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Pope answers questions from LGBT people

Pope Francis
Posted at 4:04 PM, May 09, 2022

Pope Francis said he hopes LGBT people who have been rejected in Catholic Churches know that the negativity is coming from individuals, and not the institution, two Catholic publications are reporting.

The leader of the Roman Catholic Church also said recently that the idea of selective admissions for the church is not a valid one.

“Take for example the parable of those invited to the feast: ‘the just, the sinners, the rich and the poor, etc. [Matthew 22:1-15; Luke 14:15-24]. A ‘selective’ church, one of ‘pure blood,’ is not Holy Mother Church, but rather a sect," the Pope wrote in a recent message to a Jesuit priest known for his support and outreach to the LGBT community.

Fr. James Martin, who is active on social media and has a robust following, recently launched an outreach website “to help L.G.B.T.Q. Catholics know that God loves them, that they are at the heart of their church and that they have many gifts to offer the People of God.”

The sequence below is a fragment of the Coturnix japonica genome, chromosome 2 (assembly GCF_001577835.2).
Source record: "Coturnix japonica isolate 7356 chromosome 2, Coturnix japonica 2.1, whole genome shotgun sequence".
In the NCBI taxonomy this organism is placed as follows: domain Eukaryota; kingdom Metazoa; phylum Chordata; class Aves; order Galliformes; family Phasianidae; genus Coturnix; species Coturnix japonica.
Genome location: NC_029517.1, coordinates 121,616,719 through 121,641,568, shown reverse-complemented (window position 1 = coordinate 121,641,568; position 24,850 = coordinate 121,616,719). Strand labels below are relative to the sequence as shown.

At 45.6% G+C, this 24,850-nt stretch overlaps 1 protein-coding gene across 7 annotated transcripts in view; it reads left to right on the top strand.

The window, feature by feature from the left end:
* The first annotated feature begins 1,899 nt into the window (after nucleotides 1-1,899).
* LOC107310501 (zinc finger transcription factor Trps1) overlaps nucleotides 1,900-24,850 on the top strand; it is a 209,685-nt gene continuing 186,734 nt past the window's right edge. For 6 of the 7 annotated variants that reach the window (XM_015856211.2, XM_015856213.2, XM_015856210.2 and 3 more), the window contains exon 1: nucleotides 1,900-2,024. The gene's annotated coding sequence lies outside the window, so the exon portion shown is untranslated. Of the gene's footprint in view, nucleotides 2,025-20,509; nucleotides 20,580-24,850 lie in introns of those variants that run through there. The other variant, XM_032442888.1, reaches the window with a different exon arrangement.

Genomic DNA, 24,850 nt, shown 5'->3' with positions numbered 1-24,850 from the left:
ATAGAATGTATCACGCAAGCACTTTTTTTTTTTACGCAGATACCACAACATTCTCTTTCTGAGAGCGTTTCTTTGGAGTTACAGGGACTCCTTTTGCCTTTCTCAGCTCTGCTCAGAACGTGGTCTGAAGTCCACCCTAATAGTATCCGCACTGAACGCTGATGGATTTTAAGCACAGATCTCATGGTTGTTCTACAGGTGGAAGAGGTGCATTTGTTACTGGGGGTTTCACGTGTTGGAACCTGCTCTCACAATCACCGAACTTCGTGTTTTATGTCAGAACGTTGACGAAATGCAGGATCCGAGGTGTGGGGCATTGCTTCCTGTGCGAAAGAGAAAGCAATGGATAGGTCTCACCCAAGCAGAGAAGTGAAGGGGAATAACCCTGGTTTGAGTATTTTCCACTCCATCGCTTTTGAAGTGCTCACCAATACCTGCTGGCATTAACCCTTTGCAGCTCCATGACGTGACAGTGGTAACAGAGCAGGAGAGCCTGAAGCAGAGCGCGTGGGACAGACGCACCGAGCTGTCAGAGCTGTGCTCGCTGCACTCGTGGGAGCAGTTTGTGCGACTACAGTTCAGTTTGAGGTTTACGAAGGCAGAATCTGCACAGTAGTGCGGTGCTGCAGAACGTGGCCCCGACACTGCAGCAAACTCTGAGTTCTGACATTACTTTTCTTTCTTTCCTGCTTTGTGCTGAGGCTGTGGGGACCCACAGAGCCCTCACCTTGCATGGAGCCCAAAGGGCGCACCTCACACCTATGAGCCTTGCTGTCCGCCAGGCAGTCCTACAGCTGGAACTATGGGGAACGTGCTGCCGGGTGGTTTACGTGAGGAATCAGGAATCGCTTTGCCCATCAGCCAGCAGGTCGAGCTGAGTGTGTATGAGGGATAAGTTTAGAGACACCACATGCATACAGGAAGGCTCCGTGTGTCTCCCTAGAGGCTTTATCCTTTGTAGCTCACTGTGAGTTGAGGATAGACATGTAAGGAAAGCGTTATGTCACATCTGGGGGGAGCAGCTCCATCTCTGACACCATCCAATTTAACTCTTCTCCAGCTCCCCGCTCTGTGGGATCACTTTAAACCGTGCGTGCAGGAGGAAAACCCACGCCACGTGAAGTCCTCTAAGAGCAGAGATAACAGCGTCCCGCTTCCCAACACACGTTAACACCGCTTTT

He sent a message to the Pope, asking him several questions that he said he hears most commonly in his ministry.

According to articles in The Vatican (in Italian) and America The Jesuit Review (in English), the Pope responded within days via a handwritten note.

One of the questions was what the Pope would like LGBT people to know about God.

“God is Father and he does not disown any of his children,” Pope Francis responded. “And ‘the style’ of God is ‘closeness, mercy and tenderness.’ Along this path you will find God.”

He added that he would not want LGBT people to feel negative experiences are a response of the Church itself.

“I would have them recognize it not as ‘the rejection of the church,’ but instead of ‘people in the church,’” the pope said in response to a question about what message he would like to give to L.G.B.T. Catholics who have experienced rejection from the church. “The church is a mother and calls together all of her children," the articles say the Pope wrote.

To read the American article, click here.